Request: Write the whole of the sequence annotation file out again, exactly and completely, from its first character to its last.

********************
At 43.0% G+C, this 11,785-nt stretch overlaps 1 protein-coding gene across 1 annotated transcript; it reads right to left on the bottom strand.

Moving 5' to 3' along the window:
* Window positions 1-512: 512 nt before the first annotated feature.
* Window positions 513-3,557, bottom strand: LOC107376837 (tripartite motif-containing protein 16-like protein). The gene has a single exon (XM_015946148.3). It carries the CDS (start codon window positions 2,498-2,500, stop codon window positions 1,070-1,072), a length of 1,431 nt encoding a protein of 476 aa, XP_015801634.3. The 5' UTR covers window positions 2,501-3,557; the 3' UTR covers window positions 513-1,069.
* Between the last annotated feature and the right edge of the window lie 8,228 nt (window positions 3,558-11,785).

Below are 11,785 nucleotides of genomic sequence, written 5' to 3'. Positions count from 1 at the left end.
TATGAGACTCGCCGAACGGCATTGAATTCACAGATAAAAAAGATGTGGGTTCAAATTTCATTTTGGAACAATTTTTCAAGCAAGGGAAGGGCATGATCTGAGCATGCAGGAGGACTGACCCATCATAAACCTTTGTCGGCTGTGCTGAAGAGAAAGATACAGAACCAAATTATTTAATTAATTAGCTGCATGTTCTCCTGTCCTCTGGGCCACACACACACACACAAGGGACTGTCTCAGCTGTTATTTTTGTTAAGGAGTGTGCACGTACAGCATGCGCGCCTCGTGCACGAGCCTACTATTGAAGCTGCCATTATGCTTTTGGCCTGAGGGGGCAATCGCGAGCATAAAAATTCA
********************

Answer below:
At 43.0% G+C, this 11,785-nt stretch overlaps 1 protein-coding gene across 1 annotated transcript; it reads right to left on the bottom strand.

Moving 5' to 3' along the window:
* Window positions 1-512: 512 nt before the first annotated feature.
* Window positions 513-3,557, bottom strand: LOC107376837 (tripartite motif-containing protein 16-like protein). The gene has a single exon (XM_015946148.3). It carries the CDS (start codon window positions 2,498-2,500, stop codon window positions 1,070-1,072), a length of 1,431 nt encoding a protein of 476 aa, XP_015801634.3. The 5' UTR covers window positions 2,501-3,557; the 3' UTR covers window positions 513-1,069.
* Between the last annotated feature and the right edge of the window lie 8,228 nt (window positions 3,558-11,785).

Below are 11,785 nucleotides of genomic sequence, written 5' to 3'. Positions count from 1 at the left end.
TATGAGACTCGCCGAACGGCATTGAATTCACAGATAAAAAAGATGTGGGTTCAAATTTCATTTTGGAACAATTTTTCAAGCAAGGGAAGGGCATGATCTGAGCATGCAGGAGGACTGACCCATCATAAACCTTTGTCGGCTGTGCTGAAGAGAAAGATACAGAACCAAATTATTTAATTAATTAGCTGCATGTTCTCCTGTCCTCTGGGCCACACACACACACACAAGGGACTGTCTCAGCTGTTATTTTTGTTAAGGAGTGTGCACGTACAGCATGCGCGCCTCGTGCACGAGCCTACTATTGAAGCTGCCATTATGCTTTTGGCCTGAGGGGGCAATCGCGAGCATAAAAATTCA